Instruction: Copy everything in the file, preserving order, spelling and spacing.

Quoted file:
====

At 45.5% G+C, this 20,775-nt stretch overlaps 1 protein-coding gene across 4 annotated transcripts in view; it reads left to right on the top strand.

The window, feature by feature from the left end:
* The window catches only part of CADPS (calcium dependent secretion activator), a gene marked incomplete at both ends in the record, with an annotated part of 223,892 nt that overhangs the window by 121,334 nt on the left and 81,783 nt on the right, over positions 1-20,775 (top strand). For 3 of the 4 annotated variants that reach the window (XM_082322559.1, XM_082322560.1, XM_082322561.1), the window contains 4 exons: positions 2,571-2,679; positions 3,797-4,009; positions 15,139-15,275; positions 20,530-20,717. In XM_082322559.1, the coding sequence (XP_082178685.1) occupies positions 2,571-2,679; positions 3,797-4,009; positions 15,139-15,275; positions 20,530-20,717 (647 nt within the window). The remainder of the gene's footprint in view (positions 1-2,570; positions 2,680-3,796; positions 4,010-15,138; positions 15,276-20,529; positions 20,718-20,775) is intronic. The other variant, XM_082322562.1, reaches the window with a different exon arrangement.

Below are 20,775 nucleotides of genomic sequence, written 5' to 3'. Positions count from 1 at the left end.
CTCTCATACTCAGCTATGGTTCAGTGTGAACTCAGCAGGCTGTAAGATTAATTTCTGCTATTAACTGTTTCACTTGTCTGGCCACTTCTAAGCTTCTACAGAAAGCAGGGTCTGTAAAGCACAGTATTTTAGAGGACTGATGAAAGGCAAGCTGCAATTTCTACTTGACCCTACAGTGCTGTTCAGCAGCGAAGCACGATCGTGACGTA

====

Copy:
At 45.5% G+C, this 20,775-nt stretch overlaps 1 protein-coding gene across 4 annotated transcripts in view; it reads left to right on the top strand.

The window, feature by feature from the left end:
* The window catches only part of CADPS (calcium dependent secretion activator), a gene marked incomplete at both ends in the record, with an annotated part of 223,892 nt that overhangs the window by 121,334 nt on the left and 81,783 nt on the right, over positions 1-20,775 (top strand). For 3 of the 4 annotated variants that reach the window (XM_082322559.1, XM_082322560.1, XM_082322561.1), the window contains 4 exons: positions 2,571-2,679; positions 3,797-4,009; positions 15,139-15,275; positions 20,530-20,717. In XM_082322559.1, the coding sequence (XP_082178685.1) occupies positions 2,571-2,679; positions 3,797-4,009; positions 15,139-15,275; positions 20,530-20,717 (647 nt within the window). The remainder of the gene's footprint in view (positions 1-2,570; positions 2,680-3,796; positions 4,010-15,138; positions 15,276-20,529; positions 20,718-20,775) is intronic. The other variant, XM_082322562.1, reaches the window with a different exon arrangement.

Below are 20,775 nucleotides of genomic sequence, written 5' to 3'. Positions count from 1 at the left end.
CTCTCATACTCAGCTATGGTTCAGTGTGAACTCAGCAGGCTGTAAGATTAATTTCTGCTATTAACTGTTTCACTTGTCTGGCCACTTCTAAGCTTCTACAGAAAGCAGGGTCTGTAAAGCACAGTATTTTAGAGGACTGATGAAAGGCAAGCTGCAATTTCTACTTGACCCTACAGTGCTGTTCAGCAGCGAAGCACGATCGTGACGTA